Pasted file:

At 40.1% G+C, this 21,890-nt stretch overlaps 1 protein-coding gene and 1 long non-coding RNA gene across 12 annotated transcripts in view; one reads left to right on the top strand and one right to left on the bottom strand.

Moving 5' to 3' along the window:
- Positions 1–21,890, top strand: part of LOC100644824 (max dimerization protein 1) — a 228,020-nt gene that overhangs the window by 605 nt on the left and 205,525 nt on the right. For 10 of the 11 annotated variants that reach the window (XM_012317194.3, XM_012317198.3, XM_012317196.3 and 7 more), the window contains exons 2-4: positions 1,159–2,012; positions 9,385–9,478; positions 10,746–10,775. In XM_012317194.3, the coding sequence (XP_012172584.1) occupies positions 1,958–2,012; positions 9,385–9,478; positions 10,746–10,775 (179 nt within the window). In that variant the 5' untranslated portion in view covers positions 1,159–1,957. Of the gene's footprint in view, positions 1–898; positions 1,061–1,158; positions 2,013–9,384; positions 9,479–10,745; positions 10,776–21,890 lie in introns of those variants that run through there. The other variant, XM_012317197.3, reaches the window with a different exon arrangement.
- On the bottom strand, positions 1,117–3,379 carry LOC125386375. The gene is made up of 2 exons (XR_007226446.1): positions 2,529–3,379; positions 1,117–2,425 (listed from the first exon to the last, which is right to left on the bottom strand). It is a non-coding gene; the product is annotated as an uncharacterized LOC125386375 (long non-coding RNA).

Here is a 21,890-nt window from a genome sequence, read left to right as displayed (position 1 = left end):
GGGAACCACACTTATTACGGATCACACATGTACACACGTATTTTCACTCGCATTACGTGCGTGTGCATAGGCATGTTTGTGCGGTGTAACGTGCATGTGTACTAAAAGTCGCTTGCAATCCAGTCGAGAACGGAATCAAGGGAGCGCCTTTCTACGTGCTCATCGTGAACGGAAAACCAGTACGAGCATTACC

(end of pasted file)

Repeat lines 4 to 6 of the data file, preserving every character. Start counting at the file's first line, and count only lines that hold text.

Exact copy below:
- On the bottom strand, positions 1,117–3,379 carry LOC125386375. The gene is made up of 2 exons (XR_007226446.1): positions 2,529–3,379; positions 1,117–2,425 (listed from the first exon to the last, which is right to left on the bottom strand). It is a non-coding gene; the product is annotated as an uncharacterized LOC125386375 (long non-coding RNA).

Here is a 21,890-nt window from a genome sequence, read left to right as displayed (position 1 = left end):
GGGAACCACACTTATTACGGATCACACATGTACACACGTATTTTCACTCGCATTACGTGCGTGTGCATAGGCATGTTTGTGCGGTGTAACGTGCATGTGTACTAAAAGTCGCTTGCAATCCAGTCGAGAACGGAATCAAGGGAGCGCCTTTCTACGTGCTCATCGTGAACGGAAAACCAGTACGAGCATTACC